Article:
This image is familiar to scientists who work on a variety of cardiovascular and metabolic diseases. Fat cells spread across the field, a sparse scene dominated by large white blobs that store energy. Each adipocyte contains an enormous lipid droplet that pushes the cell’s nucleus to the side.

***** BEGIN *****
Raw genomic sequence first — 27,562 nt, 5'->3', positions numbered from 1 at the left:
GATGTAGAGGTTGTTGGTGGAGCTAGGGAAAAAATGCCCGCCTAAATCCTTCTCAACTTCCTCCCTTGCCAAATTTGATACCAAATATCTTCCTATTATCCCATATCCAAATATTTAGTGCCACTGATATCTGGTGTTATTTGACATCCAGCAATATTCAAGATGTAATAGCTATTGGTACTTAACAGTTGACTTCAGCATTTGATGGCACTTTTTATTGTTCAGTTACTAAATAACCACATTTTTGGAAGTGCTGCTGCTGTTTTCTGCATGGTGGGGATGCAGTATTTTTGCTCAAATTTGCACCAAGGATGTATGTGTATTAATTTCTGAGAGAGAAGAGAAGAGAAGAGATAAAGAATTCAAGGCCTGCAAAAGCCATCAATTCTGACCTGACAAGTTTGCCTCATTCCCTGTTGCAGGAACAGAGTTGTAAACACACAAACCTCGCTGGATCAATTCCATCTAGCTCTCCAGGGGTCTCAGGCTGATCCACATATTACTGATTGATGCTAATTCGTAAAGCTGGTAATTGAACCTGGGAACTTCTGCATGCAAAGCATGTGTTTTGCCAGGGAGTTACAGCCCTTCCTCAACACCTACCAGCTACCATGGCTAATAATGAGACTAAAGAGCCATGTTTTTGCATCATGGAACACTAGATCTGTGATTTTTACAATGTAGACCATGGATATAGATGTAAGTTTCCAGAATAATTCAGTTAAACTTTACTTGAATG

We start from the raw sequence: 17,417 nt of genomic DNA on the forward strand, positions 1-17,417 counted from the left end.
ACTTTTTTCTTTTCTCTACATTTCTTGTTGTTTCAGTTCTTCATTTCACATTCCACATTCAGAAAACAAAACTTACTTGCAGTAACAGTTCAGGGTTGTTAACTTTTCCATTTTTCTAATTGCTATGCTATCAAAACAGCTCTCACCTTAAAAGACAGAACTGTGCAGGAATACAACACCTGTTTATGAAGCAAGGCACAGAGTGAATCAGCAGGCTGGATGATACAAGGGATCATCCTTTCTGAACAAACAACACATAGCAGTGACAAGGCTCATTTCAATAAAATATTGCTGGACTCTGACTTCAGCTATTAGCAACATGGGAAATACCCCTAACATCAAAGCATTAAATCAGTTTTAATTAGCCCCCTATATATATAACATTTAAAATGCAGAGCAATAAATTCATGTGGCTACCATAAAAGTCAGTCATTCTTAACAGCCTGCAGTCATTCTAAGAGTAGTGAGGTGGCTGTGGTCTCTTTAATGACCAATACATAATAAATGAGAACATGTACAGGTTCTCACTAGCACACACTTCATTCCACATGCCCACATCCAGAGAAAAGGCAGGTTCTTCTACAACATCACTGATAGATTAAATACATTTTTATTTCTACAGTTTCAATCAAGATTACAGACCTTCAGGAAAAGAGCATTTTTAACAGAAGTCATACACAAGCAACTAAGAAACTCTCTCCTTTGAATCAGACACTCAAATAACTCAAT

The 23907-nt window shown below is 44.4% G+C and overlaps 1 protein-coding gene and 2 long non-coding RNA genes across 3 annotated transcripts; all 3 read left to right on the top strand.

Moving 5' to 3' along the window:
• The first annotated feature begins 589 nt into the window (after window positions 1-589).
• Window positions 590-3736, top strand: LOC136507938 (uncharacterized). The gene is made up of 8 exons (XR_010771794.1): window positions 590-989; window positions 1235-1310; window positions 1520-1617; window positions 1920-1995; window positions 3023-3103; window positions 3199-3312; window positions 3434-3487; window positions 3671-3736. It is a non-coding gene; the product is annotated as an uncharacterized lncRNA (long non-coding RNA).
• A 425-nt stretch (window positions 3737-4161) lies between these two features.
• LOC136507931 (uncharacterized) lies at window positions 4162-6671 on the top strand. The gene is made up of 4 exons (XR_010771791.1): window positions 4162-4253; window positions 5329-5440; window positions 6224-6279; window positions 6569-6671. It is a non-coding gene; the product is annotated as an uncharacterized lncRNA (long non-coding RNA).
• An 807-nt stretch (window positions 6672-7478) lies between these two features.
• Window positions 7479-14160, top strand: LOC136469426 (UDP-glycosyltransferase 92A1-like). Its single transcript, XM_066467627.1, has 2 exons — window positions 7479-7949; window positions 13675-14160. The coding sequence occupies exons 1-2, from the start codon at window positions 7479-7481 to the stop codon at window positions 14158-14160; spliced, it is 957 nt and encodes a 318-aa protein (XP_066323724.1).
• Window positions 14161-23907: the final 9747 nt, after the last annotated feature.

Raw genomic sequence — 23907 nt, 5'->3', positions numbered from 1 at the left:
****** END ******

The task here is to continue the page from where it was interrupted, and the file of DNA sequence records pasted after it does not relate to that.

Scientists monitor both the number and size of white fat cells when investigating potential treatments for diseases such as type 2 diabetes. They also look for immune cells between the fat cells because inflammation is correlated with disease. It’s associated with the development of resistance to insulin, the hormone that instructs cells—especially fat and muscle cells—to absorb glucose from the blood stream. When patients are insulin resistant, it’s difficult for them to maintain consistent blood sugar levels. One therapeutic strategy is to normalize the fat cells to re-sensitize them to the effects of insulin.